Air attack is a mission-critical tool for fighting wildfires, especially in California. Pictured: Sikorsky S-64 Skycrane in firefighting form
The Sikorsky S-64 Skycrane/Aircrane is not something you see everyday or even at every wildfire. This thing was one impressive fire fighting beast! sorry for the low-res shot, my iPhone was on max zoom and I couldn’t exactly carry a DSLR with me.
CH-53 helicopters from Marine Corps Base Camp Pendleton were critical to our response to these San Diego wildfires
A cool shot of the impressive CH-53s from the Marine Corps coming in over the rooftops of local businesses. If it were not for the wildfires, this would have been another beautiful San Diego sunset.
Military helicopters have been a huge help in battling California wildfires
USMC CH-53s come in to refill their water buckets after another good drop. They filled their buckets right next to our command post, but we were never sure what they were using for a water source. Our best guess was the pool at mission hills high? If you know where, please let us know in the comments!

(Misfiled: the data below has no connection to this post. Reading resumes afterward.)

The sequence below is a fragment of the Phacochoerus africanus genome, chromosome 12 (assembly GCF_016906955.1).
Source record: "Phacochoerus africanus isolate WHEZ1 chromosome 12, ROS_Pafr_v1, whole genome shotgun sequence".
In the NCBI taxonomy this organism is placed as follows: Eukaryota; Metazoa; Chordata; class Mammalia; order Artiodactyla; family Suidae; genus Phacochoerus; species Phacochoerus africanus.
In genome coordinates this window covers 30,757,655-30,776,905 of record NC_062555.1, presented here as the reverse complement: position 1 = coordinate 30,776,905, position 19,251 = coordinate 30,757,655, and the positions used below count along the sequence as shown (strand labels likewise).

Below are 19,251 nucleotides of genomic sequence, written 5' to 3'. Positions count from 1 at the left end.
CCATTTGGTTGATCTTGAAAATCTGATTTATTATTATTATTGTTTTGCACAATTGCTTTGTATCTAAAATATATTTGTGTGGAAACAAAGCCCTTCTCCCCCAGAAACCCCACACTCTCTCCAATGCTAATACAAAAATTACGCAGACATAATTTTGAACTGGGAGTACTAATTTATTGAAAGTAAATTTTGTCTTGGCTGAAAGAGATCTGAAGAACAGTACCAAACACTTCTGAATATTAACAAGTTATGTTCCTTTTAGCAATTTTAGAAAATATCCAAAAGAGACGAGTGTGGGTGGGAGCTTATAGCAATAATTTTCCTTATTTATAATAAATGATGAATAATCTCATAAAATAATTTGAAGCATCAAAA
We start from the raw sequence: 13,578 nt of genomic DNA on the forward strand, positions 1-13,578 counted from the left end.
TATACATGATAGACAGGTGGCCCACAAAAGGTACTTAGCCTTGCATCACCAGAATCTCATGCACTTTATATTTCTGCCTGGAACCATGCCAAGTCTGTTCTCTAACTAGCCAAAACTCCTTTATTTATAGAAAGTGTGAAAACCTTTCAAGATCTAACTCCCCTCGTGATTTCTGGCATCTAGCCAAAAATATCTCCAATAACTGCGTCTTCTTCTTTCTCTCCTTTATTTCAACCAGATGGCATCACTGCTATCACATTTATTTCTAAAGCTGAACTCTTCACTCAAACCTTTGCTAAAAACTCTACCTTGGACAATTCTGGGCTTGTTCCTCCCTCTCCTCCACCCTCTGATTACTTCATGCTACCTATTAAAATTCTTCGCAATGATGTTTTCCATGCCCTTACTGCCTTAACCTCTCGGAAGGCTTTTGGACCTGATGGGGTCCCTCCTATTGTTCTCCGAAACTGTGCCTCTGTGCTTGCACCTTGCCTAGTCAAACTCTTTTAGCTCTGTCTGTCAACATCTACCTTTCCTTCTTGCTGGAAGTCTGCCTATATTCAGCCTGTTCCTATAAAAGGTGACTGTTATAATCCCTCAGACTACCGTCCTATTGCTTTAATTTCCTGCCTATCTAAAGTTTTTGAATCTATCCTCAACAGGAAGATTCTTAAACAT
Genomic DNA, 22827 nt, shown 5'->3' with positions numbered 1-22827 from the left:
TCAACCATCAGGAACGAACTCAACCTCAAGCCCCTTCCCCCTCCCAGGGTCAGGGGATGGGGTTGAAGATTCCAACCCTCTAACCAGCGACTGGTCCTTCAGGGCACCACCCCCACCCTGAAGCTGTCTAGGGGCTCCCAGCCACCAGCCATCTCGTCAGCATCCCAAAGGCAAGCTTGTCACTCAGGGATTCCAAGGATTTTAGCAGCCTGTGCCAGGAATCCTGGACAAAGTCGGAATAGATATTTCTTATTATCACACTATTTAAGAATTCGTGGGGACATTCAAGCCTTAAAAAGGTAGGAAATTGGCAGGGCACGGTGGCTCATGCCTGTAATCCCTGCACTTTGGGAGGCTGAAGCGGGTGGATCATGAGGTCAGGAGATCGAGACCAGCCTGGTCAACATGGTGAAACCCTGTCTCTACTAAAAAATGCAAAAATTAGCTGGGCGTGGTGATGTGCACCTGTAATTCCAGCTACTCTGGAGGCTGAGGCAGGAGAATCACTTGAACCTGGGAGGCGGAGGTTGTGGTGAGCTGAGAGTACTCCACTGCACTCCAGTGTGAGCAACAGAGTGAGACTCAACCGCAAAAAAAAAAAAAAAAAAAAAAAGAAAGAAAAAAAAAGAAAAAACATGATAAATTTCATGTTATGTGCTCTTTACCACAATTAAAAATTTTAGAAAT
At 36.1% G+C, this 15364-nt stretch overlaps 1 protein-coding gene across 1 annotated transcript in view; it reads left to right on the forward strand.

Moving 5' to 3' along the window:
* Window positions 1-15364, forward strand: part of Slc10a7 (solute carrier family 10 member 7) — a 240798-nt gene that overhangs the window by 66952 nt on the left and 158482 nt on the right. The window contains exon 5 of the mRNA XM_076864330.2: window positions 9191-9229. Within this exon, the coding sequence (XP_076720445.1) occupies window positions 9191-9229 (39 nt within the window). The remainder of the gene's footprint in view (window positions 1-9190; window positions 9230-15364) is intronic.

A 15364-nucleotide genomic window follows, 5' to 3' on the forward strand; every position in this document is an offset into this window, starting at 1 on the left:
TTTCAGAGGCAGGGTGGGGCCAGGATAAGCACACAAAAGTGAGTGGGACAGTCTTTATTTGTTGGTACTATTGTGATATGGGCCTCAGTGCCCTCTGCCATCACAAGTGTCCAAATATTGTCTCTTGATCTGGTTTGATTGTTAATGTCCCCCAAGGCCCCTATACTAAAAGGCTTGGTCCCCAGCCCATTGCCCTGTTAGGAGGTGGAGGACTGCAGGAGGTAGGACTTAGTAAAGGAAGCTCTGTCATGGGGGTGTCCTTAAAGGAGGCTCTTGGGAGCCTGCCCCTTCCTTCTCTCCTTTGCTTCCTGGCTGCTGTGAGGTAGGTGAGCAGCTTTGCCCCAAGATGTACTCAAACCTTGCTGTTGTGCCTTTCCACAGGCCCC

Marine Corps CH-53s battle the California wildfires
USMC CH-53s flying in formation while battling the 2014 San Diego wildfires near San Marcos.
Military helicopters battling the wildfires in California
Formation flying not only looks cool, but is common in military aviation. As civilian law enforcement, this is not something we are used to seeing. As one of my NSW friends used to tell me: “Justin, remember your ABC's: always be cool.”
A picture of our command post for this California wildfire
A view of the San Marcos fires from our motor pool staging area. The fires were closer than I realized at the time which was actually great for our response time. Big hat tip to all San Diego County LEOs for this mission.
Fire gear
This is the trunk of my POV while gearing up to respond to the wildfires: Nomex fire suit, Point Blank body armor, Motorola XTS-5000 radio with speaker mic, 5.11 light for life charger and 5.11 patrol ready bag.